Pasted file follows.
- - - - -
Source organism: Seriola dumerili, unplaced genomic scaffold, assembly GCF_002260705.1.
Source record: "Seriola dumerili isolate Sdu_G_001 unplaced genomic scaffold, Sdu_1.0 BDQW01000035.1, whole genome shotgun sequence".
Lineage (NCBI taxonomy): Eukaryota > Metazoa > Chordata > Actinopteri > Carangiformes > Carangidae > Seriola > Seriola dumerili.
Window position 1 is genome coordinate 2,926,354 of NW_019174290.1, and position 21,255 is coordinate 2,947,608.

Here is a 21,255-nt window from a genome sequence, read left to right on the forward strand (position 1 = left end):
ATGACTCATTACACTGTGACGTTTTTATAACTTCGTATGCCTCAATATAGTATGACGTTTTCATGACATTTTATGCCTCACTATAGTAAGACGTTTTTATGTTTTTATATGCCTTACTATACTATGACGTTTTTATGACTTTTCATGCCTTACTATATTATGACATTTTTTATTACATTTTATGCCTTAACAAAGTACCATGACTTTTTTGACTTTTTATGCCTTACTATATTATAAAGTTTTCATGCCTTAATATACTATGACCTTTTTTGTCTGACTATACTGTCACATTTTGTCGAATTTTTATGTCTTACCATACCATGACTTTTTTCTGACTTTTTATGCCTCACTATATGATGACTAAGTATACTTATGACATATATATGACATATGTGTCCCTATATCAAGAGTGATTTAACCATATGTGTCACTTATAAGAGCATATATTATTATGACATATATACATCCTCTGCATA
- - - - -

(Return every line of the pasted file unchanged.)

Source organism: Seriola dumerili, unplaced genomic scaffold, assembly GCF_002260705.1.
Source record: "Seriola dumerili isolate Sdu_G_001 unplaced genomic scaffold, Sdu_1.0 BDQW01000035.1, whole genome shotgun sequence".
Lineage (NCBI taxonomy): Eukaryota > Metazoa > Chordata > Actinopteri > Carangiformes > Carangidae > Seriola > Seriola dumerili.
Window position 1 is genome coordinate 2,926,354 of NW_019174290.1, and position 21,255 is coordinate 2,947,608.

Here is a 21,255-nt window from a genome sequence, read left to right on the forward strand (position 1 = left end):
ATGACTCATTACACTGTGACGTTTTTATAACTTCGTATGCCTCAATATAGTATGACGTTTTCATGACATTTTATGCCTCACTATAGTAAGACGTTTTTATGTTTTTATATGCCTTACTATACTATGACGTTTTTATGACTTTTCATGCCTTACTATATTATGACATTTTTTATTACATTTTATGCCTTAACAAAGTACCATGACTTTTTTGACTTTTTATGCCTTACTATATTATAAAGTTTTCATGCCTTAATATACTATGACCTTTTTTGTCTGACTATACTGTCACATTTTGTCGAATTTTTATGTCTTACCATACCATGACTTTTTTCTGACTTTTTATGCCTCACTATATGATGACTAAGTATACTTATGACATATATATGACATATGTGTCCCTATATCAAGAGTGATTTAACCATATGTGTCACTTATAAGAGCATATATTATTATGACATATATACATCCTCTGCATA